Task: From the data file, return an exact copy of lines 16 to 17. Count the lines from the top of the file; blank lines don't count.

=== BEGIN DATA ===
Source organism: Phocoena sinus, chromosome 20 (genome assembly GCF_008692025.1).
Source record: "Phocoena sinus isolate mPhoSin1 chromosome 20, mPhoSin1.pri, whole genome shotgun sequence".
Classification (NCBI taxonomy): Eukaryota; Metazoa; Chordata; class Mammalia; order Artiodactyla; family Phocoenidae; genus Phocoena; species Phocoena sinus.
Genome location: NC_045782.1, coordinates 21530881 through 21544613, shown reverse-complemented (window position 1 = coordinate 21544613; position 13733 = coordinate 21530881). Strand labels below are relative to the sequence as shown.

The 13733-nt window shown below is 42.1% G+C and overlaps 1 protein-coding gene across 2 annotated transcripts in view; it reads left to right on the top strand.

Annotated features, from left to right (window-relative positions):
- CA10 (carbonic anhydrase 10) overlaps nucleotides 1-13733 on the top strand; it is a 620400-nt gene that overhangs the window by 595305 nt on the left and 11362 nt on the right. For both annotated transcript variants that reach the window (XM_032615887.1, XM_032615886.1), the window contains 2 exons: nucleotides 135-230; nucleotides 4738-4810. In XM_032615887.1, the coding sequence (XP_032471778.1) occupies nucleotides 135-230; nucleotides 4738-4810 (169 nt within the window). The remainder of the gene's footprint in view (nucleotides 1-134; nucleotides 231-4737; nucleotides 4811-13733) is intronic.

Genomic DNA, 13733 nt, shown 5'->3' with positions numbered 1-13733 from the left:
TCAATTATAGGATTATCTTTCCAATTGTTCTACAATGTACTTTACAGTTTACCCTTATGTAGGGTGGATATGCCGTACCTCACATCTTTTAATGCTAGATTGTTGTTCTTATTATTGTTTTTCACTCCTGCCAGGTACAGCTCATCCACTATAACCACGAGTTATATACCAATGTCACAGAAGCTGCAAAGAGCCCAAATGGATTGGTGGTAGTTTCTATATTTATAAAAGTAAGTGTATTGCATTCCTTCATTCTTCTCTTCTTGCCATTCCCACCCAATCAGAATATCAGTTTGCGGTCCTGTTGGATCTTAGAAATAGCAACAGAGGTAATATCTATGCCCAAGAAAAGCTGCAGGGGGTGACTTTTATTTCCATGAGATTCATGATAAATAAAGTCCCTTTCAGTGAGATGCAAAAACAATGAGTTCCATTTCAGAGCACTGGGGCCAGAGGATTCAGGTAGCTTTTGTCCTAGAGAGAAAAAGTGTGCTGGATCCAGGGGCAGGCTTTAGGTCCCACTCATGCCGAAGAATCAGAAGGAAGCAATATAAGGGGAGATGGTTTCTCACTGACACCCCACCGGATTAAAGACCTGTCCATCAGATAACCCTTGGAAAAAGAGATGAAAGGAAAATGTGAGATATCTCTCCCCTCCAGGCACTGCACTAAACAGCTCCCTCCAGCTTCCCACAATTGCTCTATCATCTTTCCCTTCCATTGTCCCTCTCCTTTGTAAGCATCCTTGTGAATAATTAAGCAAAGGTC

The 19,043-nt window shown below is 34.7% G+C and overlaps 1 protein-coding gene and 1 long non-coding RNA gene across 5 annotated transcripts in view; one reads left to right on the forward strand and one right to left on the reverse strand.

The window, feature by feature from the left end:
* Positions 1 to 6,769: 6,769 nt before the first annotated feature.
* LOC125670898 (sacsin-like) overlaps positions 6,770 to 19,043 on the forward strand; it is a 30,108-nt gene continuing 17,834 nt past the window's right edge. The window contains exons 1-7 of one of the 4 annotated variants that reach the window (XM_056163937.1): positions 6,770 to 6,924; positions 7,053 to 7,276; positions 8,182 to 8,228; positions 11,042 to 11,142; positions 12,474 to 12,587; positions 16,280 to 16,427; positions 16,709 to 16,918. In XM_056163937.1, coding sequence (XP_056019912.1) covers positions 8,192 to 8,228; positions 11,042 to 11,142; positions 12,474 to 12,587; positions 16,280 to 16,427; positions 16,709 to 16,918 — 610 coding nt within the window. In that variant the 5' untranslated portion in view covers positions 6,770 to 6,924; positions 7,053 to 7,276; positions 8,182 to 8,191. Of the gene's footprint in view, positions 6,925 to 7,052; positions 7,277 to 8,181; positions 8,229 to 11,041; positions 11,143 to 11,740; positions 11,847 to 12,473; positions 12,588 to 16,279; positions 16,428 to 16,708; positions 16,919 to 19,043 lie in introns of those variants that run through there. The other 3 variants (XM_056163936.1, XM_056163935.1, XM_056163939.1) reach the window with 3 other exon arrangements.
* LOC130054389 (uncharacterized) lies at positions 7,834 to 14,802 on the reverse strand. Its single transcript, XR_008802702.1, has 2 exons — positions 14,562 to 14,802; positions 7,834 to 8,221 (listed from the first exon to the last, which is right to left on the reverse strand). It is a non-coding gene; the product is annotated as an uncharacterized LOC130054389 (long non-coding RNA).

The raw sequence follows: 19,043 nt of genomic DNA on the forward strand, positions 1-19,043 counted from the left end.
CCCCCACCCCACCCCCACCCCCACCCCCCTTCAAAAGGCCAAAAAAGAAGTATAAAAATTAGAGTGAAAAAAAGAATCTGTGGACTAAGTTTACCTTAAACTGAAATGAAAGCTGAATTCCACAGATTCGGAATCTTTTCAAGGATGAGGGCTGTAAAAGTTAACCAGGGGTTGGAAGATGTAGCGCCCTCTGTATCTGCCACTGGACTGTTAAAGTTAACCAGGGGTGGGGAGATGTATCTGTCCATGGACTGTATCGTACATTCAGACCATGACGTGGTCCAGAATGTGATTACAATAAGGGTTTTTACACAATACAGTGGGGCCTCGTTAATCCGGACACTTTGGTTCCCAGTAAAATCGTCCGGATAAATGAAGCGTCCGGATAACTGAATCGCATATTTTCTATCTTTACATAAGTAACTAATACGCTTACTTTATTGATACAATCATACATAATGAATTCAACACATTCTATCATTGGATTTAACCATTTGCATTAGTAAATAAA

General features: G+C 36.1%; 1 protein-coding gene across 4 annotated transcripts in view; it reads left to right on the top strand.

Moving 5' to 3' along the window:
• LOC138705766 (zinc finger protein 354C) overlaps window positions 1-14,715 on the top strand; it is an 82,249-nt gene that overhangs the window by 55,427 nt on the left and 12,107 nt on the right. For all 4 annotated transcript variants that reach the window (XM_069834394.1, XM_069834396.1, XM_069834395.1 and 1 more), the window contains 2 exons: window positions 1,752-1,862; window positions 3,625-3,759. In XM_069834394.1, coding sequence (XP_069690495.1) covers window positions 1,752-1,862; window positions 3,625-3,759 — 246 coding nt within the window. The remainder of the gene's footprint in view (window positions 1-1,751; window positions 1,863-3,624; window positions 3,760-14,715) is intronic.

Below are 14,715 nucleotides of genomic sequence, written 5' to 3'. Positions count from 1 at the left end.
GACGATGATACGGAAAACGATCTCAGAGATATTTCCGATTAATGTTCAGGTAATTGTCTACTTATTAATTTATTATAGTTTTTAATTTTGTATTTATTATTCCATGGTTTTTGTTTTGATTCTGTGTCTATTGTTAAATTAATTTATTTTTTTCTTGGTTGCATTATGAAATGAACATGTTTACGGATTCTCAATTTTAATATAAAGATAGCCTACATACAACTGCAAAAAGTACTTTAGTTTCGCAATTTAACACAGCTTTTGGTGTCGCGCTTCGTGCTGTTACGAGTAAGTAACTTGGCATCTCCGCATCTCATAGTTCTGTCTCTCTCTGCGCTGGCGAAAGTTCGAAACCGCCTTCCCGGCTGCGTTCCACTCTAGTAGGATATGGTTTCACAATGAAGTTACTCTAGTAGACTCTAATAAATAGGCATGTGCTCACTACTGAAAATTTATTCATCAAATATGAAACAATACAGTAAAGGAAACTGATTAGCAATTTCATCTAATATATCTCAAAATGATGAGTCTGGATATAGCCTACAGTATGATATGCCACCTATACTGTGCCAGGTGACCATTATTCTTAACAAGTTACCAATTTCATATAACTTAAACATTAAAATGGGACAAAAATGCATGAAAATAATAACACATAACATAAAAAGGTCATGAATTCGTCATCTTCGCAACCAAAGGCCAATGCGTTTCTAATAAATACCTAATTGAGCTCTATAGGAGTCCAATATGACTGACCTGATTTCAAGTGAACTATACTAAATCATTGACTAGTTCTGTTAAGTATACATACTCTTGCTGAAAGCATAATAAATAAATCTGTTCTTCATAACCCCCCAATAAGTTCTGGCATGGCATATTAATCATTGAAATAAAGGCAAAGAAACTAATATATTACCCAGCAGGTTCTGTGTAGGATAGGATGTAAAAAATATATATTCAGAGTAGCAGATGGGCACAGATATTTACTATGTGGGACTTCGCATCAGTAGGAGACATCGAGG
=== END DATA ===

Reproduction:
CCCCCACCCCACCCCCACCCCCACCCCCCTTCAAAAGGCCAAAAAAGAAGTATAAAAATTAGAGTGAAAAAAAGAATCTGTGGACTAAGTTTACCTTAAACTGAAATGAAAGCTGAATTCCACAGATTCGGAATCTTTTCAAGGATGAGGGCTGTAAAAGTTAACCAGGGGTTGGAAGATGTAGCGCCCTCTGTATCTGCCACTGGACTGTTAAAGTTAACCAGGGGTGGGGAGATGTATCTGTCCATGGACTGTATCGTACATTCAGACCATGACGTGGTCCAGAATGTGATTACAATAAGGGTTTTTACACAATACAGTGGGGCCTCGTTAATCCGGACACTTTGGTTCCCAGTAAAATCGTCCGGATAAATGAAGCGTCCGGATAACTGAATCGCATATTTTCTATCTTTACATAAGTAACTAATACGCTTACTTTATTGATACAATCATACATAATGAATTCAACACATTCTATCATTGGATTTAACCATTTGCATTAGTAAATAAA

General features: G+C 36.1%; 1 protein-coding gene across 4 annotated transcripts in view; it reads left to right on the top strand.